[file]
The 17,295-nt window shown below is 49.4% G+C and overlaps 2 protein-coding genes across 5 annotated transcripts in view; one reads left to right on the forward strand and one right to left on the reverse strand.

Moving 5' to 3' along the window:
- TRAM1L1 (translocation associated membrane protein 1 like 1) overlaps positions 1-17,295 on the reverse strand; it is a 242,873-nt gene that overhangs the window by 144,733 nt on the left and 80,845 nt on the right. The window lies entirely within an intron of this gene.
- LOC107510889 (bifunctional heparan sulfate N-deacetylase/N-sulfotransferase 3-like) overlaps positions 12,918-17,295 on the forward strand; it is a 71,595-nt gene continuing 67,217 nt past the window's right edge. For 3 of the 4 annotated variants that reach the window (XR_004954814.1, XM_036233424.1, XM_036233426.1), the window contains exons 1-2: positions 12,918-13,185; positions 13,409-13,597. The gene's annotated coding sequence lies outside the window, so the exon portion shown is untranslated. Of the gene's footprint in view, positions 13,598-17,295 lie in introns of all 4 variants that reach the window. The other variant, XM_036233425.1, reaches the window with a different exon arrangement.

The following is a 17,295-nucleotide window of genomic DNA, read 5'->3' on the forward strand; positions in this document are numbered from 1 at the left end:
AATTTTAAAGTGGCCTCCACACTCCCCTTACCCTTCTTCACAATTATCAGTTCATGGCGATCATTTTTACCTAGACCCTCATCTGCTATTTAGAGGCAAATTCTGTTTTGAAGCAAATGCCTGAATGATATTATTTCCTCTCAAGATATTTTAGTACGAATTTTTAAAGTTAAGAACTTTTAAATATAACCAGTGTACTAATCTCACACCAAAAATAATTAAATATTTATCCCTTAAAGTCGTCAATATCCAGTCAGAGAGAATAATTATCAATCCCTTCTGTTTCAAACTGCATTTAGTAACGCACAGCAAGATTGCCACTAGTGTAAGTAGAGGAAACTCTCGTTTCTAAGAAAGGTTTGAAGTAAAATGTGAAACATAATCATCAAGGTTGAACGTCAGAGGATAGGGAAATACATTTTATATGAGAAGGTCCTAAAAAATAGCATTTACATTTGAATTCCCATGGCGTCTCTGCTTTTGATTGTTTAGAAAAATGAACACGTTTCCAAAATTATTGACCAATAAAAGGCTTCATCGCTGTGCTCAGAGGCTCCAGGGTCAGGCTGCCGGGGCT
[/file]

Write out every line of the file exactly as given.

The 17,295-nt window shown below is 49.4% G+C and overlaps 2 protein-coding genes across 5 annotated transcripts in view; one reads left to right on the forward strand and one right to left on the reverse strand.

Moving 5' to 3' along the window:
- TRAM1L1 (translocation associated membrane protein 1 like 1) overlaps positions 1-17,295 on the reverse strand; it is a 242,873-nt gene that overhangs the window by 144,733 nt on the left and 80,845 nt on the right. The window lies entirely within an intron of this gene.
- LOC107510889 (bifunctional heparan sulfate N-deacetylase/N-sulfotransferase 3-like) overlaps positions 12,918-17,295 on the forward strand; it is a 71,595-nt gene continuing 67,217 nt past the window's right edge. For 3 of the 4 annotated variants that reach the window (XR_004954814.1, XM_036233424.1, XM_036233426.1), the window contains exons 1-2: positions 12,918-13,185; positions 13,409-13,597. The gene's annotated coding sequence lies outside the window, so the exon portion shown is untranslated. Of the gene's footprint in view, positions 13,598-17,295 lie in introns of all 4 variants that reach the window. The other variant, XM_036233425.1, reaches the window with a different exon arrangement.

The following is a 17,295-nucleotide window of genomic DNA, read 5'->3' on the forward strand; positions in this document are numbered from 1 at the left end:
AATTTTAAAGTGGCCTCCACACTCCCCTTACCCTTCTTCACAATTATCAGTTCATGGCGATCATTTTTACCTAGACCCTCATCTGCTATTTAGAGGCAAATTCTGTTTTGAAGCAAATGCCTGAATGATATTATTTCCTCTCAAGATATTTTAGTACGAATTTTTAAAGTTAAGAACTTTTAAATATAACCAGTGTACTAATCTCACACCAAAAATAATTAAATATTTATCCCTTAAAGTCGTCAATATCCAGTCAGAGAGAATAATTATCAATCCCTTCTGTTTCAAACTGCATTTAGTAACGCACAGCAAGATTGCCACTAGTGTAAGTAGAGGAAACTCTCGTTTCTAAGAAAGGTTTGAAGTAAAATGTGAAACATAATCATCAAGGTTGAACGTCAGAGGATAGGGAAATACATTTTATATGAGAAGGTCCTAAAAAATAGCATTTACATTTGAATTCCCATGGCGTCTCTGCTTTTGATTGTTTAGAAAAATGAACACGTTTCCAAAATTATTGACCAATAAAAGGCTTCATCGCTGTGCTCAGAGGCTCCAGGGTCAGGCTGCCGGGGCT